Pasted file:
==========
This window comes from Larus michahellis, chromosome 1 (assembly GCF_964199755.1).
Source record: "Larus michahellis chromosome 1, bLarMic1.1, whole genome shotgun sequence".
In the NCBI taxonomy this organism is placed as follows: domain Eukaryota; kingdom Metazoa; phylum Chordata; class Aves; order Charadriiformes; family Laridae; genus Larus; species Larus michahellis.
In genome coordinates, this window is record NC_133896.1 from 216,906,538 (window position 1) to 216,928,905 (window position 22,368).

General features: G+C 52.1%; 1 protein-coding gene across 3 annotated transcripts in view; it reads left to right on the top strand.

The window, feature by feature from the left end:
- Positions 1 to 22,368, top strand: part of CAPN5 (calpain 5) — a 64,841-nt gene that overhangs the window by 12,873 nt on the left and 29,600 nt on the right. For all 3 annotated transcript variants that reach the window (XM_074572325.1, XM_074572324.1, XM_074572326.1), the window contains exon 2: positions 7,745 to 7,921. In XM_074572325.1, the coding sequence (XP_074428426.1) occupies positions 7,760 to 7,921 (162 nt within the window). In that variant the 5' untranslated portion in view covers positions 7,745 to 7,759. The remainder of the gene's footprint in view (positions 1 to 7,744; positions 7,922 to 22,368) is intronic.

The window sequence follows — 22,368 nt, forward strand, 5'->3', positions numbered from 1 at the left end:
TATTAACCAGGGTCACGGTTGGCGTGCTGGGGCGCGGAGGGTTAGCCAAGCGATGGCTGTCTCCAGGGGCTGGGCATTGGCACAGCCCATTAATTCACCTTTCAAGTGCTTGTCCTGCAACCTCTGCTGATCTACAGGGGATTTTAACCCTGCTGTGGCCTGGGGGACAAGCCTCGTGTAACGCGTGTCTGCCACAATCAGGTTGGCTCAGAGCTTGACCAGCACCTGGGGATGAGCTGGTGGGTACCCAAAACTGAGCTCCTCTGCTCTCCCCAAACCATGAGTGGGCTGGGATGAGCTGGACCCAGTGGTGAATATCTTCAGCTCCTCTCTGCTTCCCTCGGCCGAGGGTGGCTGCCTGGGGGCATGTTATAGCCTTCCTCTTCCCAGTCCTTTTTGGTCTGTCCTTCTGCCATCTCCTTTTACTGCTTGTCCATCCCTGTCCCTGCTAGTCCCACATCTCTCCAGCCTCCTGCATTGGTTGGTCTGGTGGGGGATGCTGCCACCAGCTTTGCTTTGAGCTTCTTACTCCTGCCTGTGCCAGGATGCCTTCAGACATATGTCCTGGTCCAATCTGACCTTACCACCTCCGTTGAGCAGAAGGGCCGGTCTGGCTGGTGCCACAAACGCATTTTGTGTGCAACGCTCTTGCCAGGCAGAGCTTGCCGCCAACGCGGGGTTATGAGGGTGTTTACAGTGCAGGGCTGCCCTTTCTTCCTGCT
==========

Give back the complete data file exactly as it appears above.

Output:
This window comes from Larus michahellis, chromosome 1 (assembly GCF_964199755.1).
Source record: "Larus michahellis chromosome 1, bLarMic1.1, whole genome shotgun sequence".
In the NCBI taxonomy this organism is placed as follows: domain Eukaryota; kingdom Metazoa; phylum Chordata; class Aves; order Charadriiformes; family Laridae; genus Larus; species Larus michahellis.
In genome coordinates, this window is record NC_133896.1 from 216,906,538 (window position 1) to 216,928,905 (window position 22,368).

General features: G+C 52.1%; 1 protein-coding gene across 3 annotated transcripts in view; it reads left to right on the top strand.

The window, feature by feature from the left end:
- Positions 1 to 22,368, top strand: part of CAPN5 (calpain 5) — a 64,841-nt gene that overhangs the window by 12,873 nt on the left and 29,600 nt on the right. For all 3 annotated transcript variants that reach the window (XM_074572325.1, XM_074572324.1, XM_074572326.1), the window contains exon 2: positions 7,745 to 7,921. In XM_074572325.1, the coding sequence (XP_074428426.1) occupies positions 7,760 to 7,921 (162 nt within the window). In that variant the 5' untranslated portion in view covers positions 7,745 to 7,759. The remainder of the gene's footprint in view (positions 1 to 7,744; positions 7,922 to 22,368) is intronic.

The window sequence follows — 22,368 nt, forward strand, 5'->3', positions numbered from 1 at the left end:
TATTAACCAGGGTCACGGTTGGCGTGCTGGGGCGCGGAGGGTTAGCCAAGCGATGGCTGTCTCCAGGGGCTGGGCATTGGCACAGCCCATTAATTCACCTTTCAAGTGCTTGTCCTGCAACCTCTGCTGATCTACAGGGGATTTTAACCCTGCTGTGGCCTGGGGGACAAGCCTCGTGTAACGCGTGTCTGCCACAATCAGGTTGGCTCAGAGCTTGACCAGCACCTGGGGATGAGCTGGTGGGTACCCAAAACTGAGCTCCTCTGCTCTCCCCAAACCATGAGTGGGCTGGGATGAGCTGGACCCAGTGGTGAATATCTTCAGCTCCTCTCTGCTTCCCTCGGCCGAGGGTGGCTGCCTGGGGGCATGTTATAGCCTTCCTCTTCCCAGTCCTTTTTGGTCTGTCCTTCTGCCATCTCCTTTTACTGCTTGTCCATCCCTGTCCCTGCTAGTCCCACATCTCTCCAGCCTCCTGCATTGGTTGGTCTGGTGGGGGATGCTGCCACCAGCTTTGCTTTGAGCTTCTTACTCCTGCCTGTGCCAGGATGCCTTCAGACATATGTCCTGGTCCAATCTGACCTTACCACCTCCGTTGAGCAGAAGGGCCGGTCTGGCTGGTGCCACAAACGCATTTTGTGTGCAACGCTCTTGCCAGGCAGAGCTTGCCGCCAACGCGGGGTTATGAGGGTGTTTACAGTGCAGGGCTGCCCTTTCTTCCTGCT